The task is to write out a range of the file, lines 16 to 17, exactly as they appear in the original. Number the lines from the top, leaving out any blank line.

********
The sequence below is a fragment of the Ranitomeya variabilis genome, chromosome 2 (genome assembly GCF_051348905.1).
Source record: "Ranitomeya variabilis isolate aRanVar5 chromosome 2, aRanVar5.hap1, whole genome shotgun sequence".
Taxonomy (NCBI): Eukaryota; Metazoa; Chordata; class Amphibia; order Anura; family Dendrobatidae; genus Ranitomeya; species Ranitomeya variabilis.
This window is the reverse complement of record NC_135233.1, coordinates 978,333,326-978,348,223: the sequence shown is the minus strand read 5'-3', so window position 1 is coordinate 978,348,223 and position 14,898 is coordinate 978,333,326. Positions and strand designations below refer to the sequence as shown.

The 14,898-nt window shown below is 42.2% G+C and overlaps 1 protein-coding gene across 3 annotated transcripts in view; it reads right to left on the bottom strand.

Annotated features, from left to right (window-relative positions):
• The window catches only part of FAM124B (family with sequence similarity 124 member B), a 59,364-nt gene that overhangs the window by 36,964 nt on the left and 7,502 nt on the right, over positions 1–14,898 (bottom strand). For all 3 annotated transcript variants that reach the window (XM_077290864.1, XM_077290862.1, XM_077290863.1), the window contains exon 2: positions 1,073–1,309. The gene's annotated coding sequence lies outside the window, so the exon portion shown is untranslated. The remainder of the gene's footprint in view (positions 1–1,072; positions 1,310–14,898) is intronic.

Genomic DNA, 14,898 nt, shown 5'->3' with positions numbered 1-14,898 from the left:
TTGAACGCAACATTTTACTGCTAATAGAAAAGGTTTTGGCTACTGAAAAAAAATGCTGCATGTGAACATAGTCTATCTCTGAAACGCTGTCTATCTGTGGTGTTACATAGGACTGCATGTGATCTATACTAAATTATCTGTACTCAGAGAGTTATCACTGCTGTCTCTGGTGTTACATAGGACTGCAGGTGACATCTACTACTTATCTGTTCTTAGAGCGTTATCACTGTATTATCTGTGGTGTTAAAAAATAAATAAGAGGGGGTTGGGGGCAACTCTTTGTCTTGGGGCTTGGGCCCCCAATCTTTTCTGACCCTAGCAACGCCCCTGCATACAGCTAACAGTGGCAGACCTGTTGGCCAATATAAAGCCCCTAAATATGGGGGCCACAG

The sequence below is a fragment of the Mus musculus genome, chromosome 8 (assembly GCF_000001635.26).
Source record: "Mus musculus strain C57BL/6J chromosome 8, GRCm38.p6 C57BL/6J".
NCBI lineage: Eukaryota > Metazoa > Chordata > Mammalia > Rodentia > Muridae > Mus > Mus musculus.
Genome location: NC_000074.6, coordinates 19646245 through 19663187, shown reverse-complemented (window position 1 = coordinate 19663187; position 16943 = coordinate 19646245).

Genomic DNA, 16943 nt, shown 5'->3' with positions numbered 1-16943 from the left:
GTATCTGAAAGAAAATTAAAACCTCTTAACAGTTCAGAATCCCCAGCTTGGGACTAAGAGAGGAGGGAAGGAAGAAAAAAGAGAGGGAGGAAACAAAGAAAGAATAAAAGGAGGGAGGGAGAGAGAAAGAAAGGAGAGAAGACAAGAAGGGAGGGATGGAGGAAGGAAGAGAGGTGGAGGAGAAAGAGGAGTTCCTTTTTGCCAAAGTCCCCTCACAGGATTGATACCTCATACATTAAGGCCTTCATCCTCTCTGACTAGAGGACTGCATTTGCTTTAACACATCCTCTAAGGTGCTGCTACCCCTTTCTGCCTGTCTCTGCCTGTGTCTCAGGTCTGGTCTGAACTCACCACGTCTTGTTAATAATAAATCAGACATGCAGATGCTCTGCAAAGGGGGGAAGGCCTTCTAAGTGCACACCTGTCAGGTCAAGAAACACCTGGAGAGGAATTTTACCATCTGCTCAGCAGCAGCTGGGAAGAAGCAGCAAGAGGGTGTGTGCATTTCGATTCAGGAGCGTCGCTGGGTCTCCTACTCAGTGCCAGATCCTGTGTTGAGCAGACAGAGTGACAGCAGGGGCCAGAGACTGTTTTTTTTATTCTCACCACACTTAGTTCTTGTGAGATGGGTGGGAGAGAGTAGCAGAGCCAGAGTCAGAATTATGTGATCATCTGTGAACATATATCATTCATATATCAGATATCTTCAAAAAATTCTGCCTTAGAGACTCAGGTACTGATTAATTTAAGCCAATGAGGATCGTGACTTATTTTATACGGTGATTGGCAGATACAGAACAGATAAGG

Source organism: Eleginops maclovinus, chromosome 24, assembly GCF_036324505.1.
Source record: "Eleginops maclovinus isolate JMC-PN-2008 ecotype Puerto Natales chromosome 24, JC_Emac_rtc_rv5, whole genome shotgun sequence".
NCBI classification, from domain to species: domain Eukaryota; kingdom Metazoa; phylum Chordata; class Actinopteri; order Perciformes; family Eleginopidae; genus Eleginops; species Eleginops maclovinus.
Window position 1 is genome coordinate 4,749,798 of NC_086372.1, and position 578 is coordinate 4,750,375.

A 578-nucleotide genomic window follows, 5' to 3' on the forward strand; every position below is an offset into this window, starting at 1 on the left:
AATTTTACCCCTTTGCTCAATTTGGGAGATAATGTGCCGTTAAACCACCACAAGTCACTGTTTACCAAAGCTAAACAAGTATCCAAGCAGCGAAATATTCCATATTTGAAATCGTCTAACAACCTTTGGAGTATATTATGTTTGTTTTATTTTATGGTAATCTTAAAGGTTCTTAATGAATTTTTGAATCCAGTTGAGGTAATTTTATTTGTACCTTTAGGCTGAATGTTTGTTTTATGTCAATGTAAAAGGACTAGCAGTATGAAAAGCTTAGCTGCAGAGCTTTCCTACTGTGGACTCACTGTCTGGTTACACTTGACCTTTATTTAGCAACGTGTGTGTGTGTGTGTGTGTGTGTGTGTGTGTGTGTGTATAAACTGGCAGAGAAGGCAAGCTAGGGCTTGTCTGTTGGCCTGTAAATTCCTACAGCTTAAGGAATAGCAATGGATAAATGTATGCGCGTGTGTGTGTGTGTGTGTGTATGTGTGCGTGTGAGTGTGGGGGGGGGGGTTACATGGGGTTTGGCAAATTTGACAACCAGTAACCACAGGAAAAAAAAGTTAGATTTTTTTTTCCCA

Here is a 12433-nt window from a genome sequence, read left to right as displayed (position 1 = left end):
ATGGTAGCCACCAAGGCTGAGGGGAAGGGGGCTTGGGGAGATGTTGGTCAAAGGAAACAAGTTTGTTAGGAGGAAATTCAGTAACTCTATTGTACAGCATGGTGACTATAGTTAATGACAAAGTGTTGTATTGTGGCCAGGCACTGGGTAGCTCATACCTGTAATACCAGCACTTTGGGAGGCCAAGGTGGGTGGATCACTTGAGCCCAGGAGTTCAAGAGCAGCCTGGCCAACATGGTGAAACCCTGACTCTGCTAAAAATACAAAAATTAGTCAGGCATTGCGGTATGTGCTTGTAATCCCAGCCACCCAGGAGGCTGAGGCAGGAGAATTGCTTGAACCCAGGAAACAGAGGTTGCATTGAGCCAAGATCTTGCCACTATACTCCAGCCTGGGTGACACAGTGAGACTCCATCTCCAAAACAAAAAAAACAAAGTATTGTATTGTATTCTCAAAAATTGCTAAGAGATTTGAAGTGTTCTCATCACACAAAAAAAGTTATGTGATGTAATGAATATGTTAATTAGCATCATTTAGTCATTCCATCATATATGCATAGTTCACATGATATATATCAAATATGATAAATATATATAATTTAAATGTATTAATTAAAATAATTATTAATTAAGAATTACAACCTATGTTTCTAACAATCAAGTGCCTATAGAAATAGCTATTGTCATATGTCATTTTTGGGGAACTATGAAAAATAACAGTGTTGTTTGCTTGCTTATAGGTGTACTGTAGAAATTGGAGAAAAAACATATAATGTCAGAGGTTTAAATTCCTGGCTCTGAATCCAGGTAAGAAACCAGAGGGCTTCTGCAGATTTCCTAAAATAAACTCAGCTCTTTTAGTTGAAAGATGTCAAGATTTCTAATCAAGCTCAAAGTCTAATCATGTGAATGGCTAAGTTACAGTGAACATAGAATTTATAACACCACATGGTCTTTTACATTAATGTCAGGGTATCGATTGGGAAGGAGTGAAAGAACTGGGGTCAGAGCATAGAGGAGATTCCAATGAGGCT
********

Source organism: Eleginops maclovinus, chromosome 24, assembly GCF_036324505.1.
Source record: "Eleginops maclovinus isolate JMC-PN-2008 ecotype Puerto Natales chromosome 24, JC_Emac_rtc_rv5, whole genome shotgun sequence".